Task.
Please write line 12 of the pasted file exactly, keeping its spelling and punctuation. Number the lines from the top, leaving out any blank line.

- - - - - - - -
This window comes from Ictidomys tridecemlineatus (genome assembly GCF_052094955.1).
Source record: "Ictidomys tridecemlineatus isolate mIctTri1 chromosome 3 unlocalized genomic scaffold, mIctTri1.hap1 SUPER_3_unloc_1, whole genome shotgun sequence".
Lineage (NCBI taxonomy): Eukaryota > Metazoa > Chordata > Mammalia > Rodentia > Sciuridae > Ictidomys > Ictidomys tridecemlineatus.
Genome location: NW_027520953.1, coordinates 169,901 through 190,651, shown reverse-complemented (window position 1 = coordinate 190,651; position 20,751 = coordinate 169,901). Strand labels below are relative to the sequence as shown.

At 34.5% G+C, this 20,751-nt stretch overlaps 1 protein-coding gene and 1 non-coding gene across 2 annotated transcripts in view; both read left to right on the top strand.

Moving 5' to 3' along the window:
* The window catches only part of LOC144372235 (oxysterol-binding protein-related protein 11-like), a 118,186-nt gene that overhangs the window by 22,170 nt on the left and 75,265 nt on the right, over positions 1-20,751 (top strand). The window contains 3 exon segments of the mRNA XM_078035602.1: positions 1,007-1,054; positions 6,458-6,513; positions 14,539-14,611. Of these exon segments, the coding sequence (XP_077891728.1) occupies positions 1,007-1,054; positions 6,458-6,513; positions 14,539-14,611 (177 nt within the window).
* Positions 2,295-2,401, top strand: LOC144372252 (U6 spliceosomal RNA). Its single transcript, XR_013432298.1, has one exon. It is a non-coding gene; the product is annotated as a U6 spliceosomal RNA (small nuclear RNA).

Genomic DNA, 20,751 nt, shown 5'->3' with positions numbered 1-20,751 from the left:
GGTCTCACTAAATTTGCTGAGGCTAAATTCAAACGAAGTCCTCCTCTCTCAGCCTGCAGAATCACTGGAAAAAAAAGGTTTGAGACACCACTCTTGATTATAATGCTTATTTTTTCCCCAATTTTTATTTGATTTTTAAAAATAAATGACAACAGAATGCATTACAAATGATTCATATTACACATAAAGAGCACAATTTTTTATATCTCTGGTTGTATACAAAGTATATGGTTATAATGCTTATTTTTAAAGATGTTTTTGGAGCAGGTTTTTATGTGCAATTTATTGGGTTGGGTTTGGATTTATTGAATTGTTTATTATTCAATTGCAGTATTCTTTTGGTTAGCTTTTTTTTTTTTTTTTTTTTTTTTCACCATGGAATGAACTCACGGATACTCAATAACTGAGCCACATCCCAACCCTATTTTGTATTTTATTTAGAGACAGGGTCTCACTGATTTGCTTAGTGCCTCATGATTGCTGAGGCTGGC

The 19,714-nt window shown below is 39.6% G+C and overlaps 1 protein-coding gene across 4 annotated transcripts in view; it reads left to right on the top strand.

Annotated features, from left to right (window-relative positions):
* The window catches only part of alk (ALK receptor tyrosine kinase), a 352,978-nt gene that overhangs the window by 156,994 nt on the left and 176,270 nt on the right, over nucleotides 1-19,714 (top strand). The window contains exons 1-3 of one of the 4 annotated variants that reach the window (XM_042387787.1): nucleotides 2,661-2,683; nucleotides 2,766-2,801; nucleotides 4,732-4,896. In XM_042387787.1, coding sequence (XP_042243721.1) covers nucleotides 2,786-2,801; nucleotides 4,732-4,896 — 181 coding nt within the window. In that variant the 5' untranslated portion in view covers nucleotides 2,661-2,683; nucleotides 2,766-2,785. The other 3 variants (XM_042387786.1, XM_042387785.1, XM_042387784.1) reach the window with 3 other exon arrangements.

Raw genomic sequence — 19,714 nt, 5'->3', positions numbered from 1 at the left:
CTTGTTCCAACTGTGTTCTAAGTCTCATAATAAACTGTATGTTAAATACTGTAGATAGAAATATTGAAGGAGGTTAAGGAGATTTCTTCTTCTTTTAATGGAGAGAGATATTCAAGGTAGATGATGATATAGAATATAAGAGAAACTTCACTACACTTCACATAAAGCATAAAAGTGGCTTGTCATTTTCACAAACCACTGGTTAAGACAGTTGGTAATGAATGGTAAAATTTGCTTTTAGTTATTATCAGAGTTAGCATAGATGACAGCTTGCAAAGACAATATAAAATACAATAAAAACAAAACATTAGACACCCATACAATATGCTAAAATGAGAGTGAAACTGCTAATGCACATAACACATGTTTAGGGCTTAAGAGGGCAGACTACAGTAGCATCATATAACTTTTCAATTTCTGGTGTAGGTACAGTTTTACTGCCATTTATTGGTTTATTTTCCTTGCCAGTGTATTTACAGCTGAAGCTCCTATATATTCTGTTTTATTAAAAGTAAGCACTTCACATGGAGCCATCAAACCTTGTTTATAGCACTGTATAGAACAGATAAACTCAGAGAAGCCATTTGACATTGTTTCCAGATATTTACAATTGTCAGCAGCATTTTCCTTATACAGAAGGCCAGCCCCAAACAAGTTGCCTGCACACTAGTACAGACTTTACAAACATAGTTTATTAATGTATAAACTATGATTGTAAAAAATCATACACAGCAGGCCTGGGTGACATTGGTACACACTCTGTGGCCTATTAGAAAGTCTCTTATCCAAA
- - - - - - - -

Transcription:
Annotated features, from left to right (window-relative positions):